Can you kick in
$5 or $10 or $25
so we can
make more ñews y satire?

Por Plis?

MR. POCHO SAYS ¡GRACIAS!

So I and another Xicano friend started in on Glen Mazzara on Twitter about the show. I pointed out that there are ZERO Latinos in the zombie post apocalypse and that further, there are no people of color in charge of anything. I pointed out to Mazzara that the first season had some seemingly Latino gang members but that that was not a surprise coming from the age-old Hollywood Shuffle where those are the only kind of roles we get.

I also noted that Atlanta has a large Latino population, the majority of which is of Mexican descent but there are no Chicanos on The Walking Dead! WTF?

Can we at least get some chingón zombie vatos slumping across the screen saying, “Orrrraleee..cchhhhzzz,” before the Great White Hope (Rick) shoots them in the head? No? OK.

To my surprise, Glen Mazzara responded to my Tweets.

He was quick to point out that in the current season, one of The Governor’s “guys” is played by Jose Pablo Cantillo. This made me laugh because it only further illustrated my point.

OK, one of The Governor’s main henchmen is played by a Latino. Great. How many memorable lines has he had?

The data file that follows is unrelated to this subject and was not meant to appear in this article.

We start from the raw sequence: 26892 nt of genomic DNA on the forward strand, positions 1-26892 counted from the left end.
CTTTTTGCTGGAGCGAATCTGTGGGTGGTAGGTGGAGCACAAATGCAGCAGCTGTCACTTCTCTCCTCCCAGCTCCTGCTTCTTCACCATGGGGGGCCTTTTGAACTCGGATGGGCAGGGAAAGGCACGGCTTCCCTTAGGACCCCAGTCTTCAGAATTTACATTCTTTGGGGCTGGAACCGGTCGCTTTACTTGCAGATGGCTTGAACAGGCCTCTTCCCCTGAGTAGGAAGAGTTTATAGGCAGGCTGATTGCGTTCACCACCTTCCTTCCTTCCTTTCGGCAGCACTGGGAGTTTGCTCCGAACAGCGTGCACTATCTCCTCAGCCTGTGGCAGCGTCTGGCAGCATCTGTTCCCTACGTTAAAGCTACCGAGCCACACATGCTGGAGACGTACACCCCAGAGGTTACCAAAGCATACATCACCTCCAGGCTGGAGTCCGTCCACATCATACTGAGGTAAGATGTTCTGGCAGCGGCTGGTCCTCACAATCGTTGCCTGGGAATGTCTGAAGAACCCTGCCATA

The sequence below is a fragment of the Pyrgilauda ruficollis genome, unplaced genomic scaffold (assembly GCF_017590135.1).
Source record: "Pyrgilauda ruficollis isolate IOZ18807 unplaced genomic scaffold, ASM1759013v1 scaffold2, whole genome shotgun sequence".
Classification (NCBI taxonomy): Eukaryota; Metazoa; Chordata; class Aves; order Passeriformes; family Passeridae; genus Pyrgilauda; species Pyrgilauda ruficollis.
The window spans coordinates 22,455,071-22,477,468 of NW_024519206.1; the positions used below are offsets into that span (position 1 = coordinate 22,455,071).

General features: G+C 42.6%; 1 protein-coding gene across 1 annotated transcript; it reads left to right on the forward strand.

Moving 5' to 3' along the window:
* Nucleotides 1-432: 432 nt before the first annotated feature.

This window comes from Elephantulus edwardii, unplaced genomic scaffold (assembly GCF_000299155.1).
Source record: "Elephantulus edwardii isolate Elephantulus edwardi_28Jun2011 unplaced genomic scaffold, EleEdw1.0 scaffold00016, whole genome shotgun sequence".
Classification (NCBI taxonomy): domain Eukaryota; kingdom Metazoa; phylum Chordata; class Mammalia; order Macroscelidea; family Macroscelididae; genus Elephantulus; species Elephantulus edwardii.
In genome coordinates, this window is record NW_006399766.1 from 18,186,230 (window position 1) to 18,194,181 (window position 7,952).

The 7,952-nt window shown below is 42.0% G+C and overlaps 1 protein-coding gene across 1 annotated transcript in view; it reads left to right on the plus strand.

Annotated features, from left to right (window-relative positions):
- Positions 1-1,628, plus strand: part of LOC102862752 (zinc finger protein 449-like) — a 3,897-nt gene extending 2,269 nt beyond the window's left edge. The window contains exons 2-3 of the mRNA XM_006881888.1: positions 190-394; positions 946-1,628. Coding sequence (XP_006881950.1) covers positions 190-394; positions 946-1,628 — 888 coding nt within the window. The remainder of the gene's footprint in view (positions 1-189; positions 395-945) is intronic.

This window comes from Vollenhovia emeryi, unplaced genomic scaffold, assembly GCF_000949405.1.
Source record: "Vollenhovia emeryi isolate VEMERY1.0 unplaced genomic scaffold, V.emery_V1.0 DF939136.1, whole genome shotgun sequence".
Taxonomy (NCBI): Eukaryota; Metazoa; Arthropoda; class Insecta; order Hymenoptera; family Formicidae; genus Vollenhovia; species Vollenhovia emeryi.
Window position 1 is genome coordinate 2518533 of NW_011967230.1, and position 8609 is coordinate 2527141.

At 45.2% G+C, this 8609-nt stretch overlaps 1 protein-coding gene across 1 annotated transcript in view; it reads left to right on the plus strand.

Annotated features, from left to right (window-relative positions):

Right.

Again, we fall into the black and Latino actors playing muscle for the white-guys-in-charge stereotype. If that’s the show’s answer to there being diversity in the zombie apocalypse, I’ll pass. (Just kidding, I’ve totally sold out because I love this show but that doesn’t mean I’ll stop bitching about it).

But Glen was at least willing to listen to my rant. I told him that it was frustrating to be continually stereotyped and or invisible in pop culture and he replied that he “gets it”. He also told me to “just wait” which leads me to believe that there will either be a shift in the racial politics of the show (i.e. maybe Cantillo will gets some speaking parts?) or that he wanted me to shut the fuck up.

Either way it was a memorable exchange with one of the head honchos of the show. I also told him that should he need a “Chicano zombie consultant” for the show that I’m available. No really, Glen…I’m available!

The Walking Dead is just one show but this theme is repeated over and over again in most of popular culture: we’re either stereotyped a la Hollywood Shuffle or we’re invisible. The difference today is that if you bitch loudly enough, the people creating these shows might hear you. Is that going to change anything? I don’t know.